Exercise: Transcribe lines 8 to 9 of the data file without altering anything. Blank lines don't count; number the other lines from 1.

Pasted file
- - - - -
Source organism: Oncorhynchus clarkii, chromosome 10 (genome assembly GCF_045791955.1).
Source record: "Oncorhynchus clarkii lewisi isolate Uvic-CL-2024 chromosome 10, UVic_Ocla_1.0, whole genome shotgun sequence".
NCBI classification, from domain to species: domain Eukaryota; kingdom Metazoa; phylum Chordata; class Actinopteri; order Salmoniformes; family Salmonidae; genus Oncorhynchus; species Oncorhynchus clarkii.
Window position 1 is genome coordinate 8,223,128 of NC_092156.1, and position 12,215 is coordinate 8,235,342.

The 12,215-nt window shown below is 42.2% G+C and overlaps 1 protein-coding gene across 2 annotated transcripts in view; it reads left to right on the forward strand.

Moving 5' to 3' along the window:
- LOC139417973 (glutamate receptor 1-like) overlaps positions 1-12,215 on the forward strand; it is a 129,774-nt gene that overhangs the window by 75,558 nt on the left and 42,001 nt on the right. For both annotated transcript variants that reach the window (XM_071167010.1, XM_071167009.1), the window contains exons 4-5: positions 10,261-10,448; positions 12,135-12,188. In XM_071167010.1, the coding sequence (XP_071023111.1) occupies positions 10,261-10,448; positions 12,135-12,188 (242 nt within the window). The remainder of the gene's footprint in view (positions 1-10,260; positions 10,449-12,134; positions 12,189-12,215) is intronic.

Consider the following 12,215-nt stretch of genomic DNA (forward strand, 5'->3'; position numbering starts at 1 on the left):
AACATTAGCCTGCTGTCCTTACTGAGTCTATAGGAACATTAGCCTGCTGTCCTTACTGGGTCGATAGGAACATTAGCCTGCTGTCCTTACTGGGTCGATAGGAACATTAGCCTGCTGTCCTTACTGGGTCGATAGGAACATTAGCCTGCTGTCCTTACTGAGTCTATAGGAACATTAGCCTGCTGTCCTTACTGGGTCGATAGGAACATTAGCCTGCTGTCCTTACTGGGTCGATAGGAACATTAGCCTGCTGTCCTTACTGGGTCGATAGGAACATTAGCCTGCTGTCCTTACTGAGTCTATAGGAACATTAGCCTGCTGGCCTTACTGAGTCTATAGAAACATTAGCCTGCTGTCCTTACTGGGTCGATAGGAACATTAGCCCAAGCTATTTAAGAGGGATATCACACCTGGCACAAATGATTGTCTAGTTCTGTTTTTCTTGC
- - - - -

Consider the following 12,215-nt stretch of genomic DNA (forward strand, 5'->3'; position numbering starts at 1 on the left):
AACATTAGCCTGCTGTCCTTACTGAGTCTATAGGAACATTAGCCTGCTGTCCTTACTGGGTCGATAGGAACATTAGCCTGCTGTCCTTACTGGGTCGATAGGAACATTAGCCTGCTGTCCTTACTGGGTCGATAGGAACATTAGCCTGCTGTCCTTACTGAGTCTATAGGAACATTAGCCTGCTGTCCTTACTGGGTCGATAGGAACATTAGCCTGCTGTCCTTACTGGGTCGATAGGAACATTAGCCTGCTGTCCTTACTGGGTCGATAGGAACATTAGCCTGCTGTCCTTACTGAGTCTATAGGAACATTAGCCTGCTGGCCTTACTGAGTCTATAGAAACATTAGCCTGCTGTCCTTACTGGGTCGATAGGAACATTAGCCCAAGCTATTTAAGAGGGATATCACACCTGGCACAAATGATTGTCTAGTTCTGTTTTTCTTGC